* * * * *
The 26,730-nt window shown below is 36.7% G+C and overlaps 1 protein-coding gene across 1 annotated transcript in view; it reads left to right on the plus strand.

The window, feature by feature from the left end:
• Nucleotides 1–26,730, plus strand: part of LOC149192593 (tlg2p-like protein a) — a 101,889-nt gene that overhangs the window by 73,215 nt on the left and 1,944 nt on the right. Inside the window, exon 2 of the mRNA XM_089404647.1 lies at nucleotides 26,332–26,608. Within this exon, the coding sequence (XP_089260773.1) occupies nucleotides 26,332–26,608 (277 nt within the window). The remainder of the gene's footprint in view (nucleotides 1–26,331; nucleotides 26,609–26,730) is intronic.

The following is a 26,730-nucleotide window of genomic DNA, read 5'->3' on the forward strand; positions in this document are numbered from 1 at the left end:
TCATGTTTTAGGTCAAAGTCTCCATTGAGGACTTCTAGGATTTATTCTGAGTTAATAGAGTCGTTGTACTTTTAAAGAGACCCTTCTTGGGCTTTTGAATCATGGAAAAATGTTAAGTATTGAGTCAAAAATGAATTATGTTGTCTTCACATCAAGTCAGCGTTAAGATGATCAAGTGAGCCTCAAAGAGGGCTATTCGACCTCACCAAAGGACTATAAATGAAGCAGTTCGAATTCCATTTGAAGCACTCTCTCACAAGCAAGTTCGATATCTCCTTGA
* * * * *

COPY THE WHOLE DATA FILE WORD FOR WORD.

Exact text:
The 26,730-nt window shown below is 36.7% G+C and overlaps 1 protein-coding gene across 1 annotated transcript in view; it reads left to right on the plus strand.

The window, feature by feature from the left end:
• Nucleotides 1–26,730, plus strand: part of LOC149192593 (tlg2p-like protein a) — a 101,889-nt gene that overhangs the window by 73,215 nt on the left and 1,944 nt on the right. Inside the window, exon 2 of the mRNA XM_089404647.1 lies at nucleotides 26,332–26,608. Within this exon, the coding sequence (XP_089260773.1) occupies nucleotides 26,332–26,608 (277 nt within the window). The remainder of the gene's footprint in view (nucleotides 1–26,331; nucleotides 26,609–26,730) is intronic.

The following is a 26,730-nucleotide window of genomic DNA, read 5'->3' on the forward strand; positions in this document are numbered from 1 at the left end:
TCATGTTTTAGGTCAAAGTCTCCATTGAGGACTTCTAGGATTTATTCTGAGTTAATAGAGTCGTTGTACTTTTAAAGAGACCCTTCTTGGGCTTTTGAATCATGGAAAAATGTTAAGTATTGAGTCAAAAATGAATTATGTTGTCTTCACATCAAGTCAGCGTTAAGATGATCAAGTGAGCCTCAAAGAGGGCTATTCGACCTCACCAAAGGACTATAAATGAAGCAGTTCGAATTCCATTTGAAGCACTCTCTCACAAGCAAGTTCGATATCTCCTTGA